Sports Take: BU lacks execution on defensive side

By Chris Derrett

After the Bears’ 55-28 loss at Texas A&M, the numbers are in, and some of them aren’t pretty.

At the beginning of the season, when asked about his potential Heisman candidacy, Robert Griffin III said an award like the Heisman is a team award.

I have no problem with one third of that team. Through six games, Baylor’s offensive unit is ranked seventh in the country out of 120 FBS teams in passing yards, 22nd in rushing yards and third in total offense. Griffin has made sensational plays, his receivers have helped him accumulate Heisman-esque numbers and Terrance Ganaway has emerged as a productive workhorse in a solid running game. By ‘no problem,’ I mean I’m exciting to see the offense take the field and expect points on every drive.

The other side of the ball has not been as spectacular. To put it lightly, it’s got some work to do.

The Bears are 99th in total defense and 99th in third down conversion defense, and only one half sack out of the team’s 12 has come from a non-defensive lineman player.

In scoring defense, Baylor ranks 100th with 32.67 points per game. That’s including a rain-shortened 48-0 shutout of Division I-AA opponent Stephen F. Austin. From the Big 12, only Iowa State (36.33) and Kansas (49.00) have given up more points per game.

I don’t think this is a case like last year, where it became painfully obvious the defensive players were never put in a position to make a play. Defensive coordinator Phil Bennett has pushed for more press coverage and fewer 12-yard cushions on 3rd and 5-plus yards.

The defense hasn’t worked as well as Bennett imagined when he made the trip from Pittsburgh to Waco.

When you break down the talent level at each position, few have performed up to Bennett’s expectations.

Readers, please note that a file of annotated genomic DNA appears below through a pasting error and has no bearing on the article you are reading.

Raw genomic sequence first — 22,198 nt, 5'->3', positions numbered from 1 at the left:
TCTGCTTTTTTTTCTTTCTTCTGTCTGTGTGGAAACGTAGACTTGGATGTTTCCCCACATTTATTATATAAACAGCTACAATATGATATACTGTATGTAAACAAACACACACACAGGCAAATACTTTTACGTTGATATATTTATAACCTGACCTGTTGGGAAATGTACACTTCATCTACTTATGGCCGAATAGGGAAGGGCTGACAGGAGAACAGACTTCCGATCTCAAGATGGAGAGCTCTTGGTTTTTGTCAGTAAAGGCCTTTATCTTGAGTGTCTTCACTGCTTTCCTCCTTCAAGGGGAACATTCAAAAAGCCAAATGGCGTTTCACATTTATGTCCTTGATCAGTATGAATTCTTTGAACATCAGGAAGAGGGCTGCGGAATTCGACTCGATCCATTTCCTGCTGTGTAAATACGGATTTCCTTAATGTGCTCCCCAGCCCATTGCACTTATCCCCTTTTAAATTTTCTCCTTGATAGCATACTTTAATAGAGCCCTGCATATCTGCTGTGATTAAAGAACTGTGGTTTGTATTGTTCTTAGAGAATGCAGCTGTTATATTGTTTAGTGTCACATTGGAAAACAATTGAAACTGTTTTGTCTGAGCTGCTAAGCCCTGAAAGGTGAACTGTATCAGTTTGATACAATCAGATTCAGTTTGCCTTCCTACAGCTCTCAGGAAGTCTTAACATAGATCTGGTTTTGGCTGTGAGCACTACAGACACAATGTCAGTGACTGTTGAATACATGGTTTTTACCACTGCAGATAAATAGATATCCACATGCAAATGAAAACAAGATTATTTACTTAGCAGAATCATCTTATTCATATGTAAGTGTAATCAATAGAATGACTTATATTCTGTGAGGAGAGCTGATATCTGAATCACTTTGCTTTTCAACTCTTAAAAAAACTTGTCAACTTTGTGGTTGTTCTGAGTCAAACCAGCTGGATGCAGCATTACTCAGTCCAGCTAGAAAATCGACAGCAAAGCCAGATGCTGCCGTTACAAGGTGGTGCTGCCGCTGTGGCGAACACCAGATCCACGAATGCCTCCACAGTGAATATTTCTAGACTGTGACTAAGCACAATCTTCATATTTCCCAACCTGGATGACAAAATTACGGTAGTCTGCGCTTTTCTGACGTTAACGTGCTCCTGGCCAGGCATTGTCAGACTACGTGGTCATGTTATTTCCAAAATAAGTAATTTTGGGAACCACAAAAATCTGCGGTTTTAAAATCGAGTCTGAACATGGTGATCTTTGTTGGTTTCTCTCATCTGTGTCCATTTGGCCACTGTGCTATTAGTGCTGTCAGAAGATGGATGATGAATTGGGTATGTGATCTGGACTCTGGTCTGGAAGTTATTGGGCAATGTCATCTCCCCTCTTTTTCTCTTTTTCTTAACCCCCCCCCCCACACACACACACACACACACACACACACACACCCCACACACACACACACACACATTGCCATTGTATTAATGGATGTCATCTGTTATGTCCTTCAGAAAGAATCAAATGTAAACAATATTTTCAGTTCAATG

By ‘few,’ I’m talking mostly about the front four, who’ve produced 11.5 sacks this year .Last year’s defensive line produced 12 sacks on the whole year, with other positions adding to the team’s total of 21.

The linebackers have yet to really impact on the game or box score. Blitzes have been all but scrapped, leaving the linebacking corps to stop the run. It hasn’t done that well, either, with teams running over the Bears at 185.5 yards per game. Simply put, the bad reads and missed tackles must stop for the Bears to make postseason play and beat that bowl opponent.

The cornerbacks have been an adventure from the start, especially after projected starters Tuswani Copeland went down before the season and Tyler Stephenson suffered injury against TCU. Four weeks later senior Chance Casey admitted he wasn’t playing at as high a level as he needed, and nobody has made significant strides in shutting down receivers.

If there’s a bright spot, it’s junior Joe Williams. The junior college transfer’s play at Texas A&M wasn’t flawless, but holding standout receiver Jeff Fuller to 71 yards on five catches and no touchdowns was a respectable effort.

Of course the Aggie that did explode on Saturday was Ryan Swope, whose 11 catches for 206 yards and four touchdowns highlighted another area of struggle in Baylor’s defense.

The safeties’ job, by definition, is to defend the deepest part of the field. Their inability to do that Saturday allowed Swope to run free.

Honestly, the talent pool isn’t very deep. No matter what Baylor does, save for moving Ahmad Dixon to safety, the current safeties aren’t going to possess supreme speed. The cornerback position is going to remain thin until more recruiting efforts move in that direction, and even then it will probably be years before Baylor ever produces a lockdown corner.

The fact that Baylor’s former third-string quarterback was once the starting linebacker speaks to how badly the team was looking for an answer at that position.

The Bears’ defense won’t catch up to their offense for several seasons, if ever. As much as it pains Baylor fans to watch an opposing team score on eight of its 10 possessions, there’s not much that can be done quickly.

Bennett’s schemes don’t set up his unit to lose. It’s up to the players, now and in the future, to think more quickly and do their jobs properly.